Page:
Some Alpine plants have north–south genetic structure along elevational gap between 30°N and 31°N

Some Alpine plants have north–south genetic structure along elevational gap between 30°N and 31°N
Diagnostic morphological attributes of Acanthocalyx. A, D, G Habitat, and morphology of A. alba. B, E, H Habitat and morphology of A. nepalensis. C, F, I Habitat and morphology of A. delavayi. D, E, F Variations of the tubular corolla. Credit: MU Qiyong

Acanthocalyx is a small herbaceous genus in the Caprifoliaceae that is endemic to the high-altitude regions in the Himalaya–Hengduan Mountain (HHM) region. It is considered as an ideal group to study how geomorphological features of the HHM region affect the pattern of distribution and genetic differentiation of alpine plants, especially the influence of the north–south floristic boundary in the Hengduan Mountains.

In a study published in Alpine Botany, researchers from the Xishuangbanna Tropical Botanical Garden (XTBG) of the Chinese Academy of Sciences investigated the genetic structure of the herbaceous genus Acanthocalyx to demonstrate if major geographic or ecological barriers in the HHM region have influenced its phylogeographic patterns.

The researchers sampled a total of 392 individuals from 40 populations covering the geographical regions of Acanthocalyx, including A. alba, A. nepalensis, and A. delavayi. They then conducted DNA sequencing, , divergence time estimation, and environmental data analysis, etc.

They found that the distribution of genetic diversity of the Acanthocalyx in the HHM is geographically structured. A showed that the average genetic diversity was higher for A. nepalensis than A. alba, indicating that the genetic diversity varies among species. A.delavayi could have evolved from a marginal population of A. nepalensis under the geographic isolation mechanism effect.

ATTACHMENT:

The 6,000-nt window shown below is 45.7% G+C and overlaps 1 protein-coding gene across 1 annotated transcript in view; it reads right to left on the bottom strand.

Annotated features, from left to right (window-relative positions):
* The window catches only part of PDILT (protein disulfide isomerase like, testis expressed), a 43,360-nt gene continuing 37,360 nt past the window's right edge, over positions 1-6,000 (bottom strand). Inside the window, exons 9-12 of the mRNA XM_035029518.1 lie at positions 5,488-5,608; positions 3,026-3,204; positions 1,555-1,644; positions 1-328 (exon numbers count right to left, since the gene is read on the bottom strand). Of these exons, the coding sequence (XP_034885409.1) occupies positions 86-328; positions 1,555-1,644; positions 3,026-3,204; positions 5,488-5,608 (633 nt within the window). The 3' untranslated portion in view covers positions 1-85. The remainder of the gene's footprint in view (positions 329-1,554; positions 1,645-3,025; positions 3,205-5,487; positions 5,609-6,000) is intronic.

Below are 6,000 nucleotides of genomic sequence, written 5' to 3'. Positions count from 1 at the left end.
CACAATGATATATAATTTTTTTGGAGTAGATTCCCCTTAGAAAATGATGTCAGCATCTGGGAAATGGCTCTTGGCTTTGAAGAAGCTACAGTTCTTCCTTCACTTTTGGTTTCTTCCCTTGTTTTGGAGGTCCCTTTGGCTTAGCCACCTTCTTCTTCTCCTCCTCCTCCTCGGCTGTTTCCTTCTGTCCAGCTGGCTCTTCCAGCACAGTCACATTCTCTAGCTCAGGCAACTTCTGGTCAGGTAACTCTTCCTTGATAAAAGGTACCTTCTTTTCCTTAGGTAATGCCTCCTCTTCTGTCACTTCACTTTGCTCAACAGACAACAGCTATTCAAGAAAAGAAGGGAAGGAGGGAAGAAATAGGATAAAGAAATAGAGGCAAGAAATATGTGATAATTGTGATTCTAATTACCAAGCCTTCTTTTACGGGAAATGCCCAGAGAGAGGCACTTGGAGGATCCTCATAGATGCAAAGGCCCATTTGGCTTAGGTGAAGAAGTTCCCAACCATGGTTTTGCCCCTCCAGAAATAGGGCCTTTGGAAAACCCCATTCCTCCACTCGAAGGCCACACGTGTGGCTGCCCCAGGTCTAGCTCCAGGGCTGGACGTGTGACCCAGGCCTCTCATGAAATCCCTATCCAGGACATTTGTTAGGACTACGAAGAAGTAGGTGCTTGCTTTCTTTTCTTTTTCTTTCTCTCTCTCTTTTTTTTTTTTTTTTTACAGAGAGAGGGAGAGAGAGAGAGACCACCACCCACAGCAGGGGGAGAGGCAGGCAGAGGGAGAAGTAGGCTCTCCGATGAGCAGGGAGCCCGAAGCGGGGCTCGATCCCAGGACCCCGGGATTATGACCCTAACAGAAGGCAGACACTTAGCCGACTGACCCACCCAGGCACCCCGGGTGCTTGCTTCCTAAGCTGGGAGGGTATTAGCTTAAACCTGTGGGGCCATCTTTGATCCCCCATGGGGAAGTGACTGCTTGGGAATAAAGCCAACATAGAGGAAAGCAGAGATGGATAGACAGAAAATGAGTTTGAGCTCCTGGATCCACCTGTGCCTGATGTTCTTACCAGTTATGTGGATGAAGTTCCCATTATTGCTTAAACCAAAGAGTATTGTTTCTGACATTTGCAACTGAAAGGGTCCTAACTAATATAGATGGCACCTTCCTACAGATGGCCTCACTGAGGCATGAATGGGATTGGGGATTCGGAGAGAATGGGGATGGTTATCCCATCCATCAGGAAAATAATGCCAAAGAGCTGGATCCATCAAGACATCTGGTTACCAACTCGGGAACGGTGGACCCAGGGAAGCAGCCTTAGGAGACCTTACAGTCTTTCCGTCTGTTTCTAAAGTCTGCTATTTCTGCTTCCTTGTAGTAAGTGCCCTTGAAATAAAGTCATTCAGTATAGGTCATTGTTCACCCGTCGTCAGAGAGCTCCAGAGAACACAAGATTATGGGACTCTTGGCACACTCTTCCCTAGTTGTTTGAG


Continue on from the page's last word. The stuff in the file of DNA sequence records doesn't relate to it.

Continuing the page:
"Through comparative approach, we showed that some in the HDM, such as A. alba, have a north–south along the elevational gap between 30°N and 31°N, not the 29°N proposed in previous studies," said XING Yaowu, principal investigator of the study.

Moreover, the speciation mode of A. delavayi revealed that the Southern HDM is a cradle for species evolution because of its lower average altitude, complex topography, and low impact from the Quaternary ice age.


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More information: Qi-Yong Mu et al, Comparative phylogeography of Acanthocalyx (Caprifoliaceae) reveals distinct genetic structures in the Himalaya–Hengduan Mountains, Alpine Botany (2021). DOI: 10.1007/s00035-021-00262-x
Citation: Some Alpine plants have north–south genetic structure along elevational gap between 30°N and 31°N (2021, July 14) retrieved 3 August 2021 from https://phys.org/news/2021-07-alpine-northsouth-genetic-elevational-gap.html
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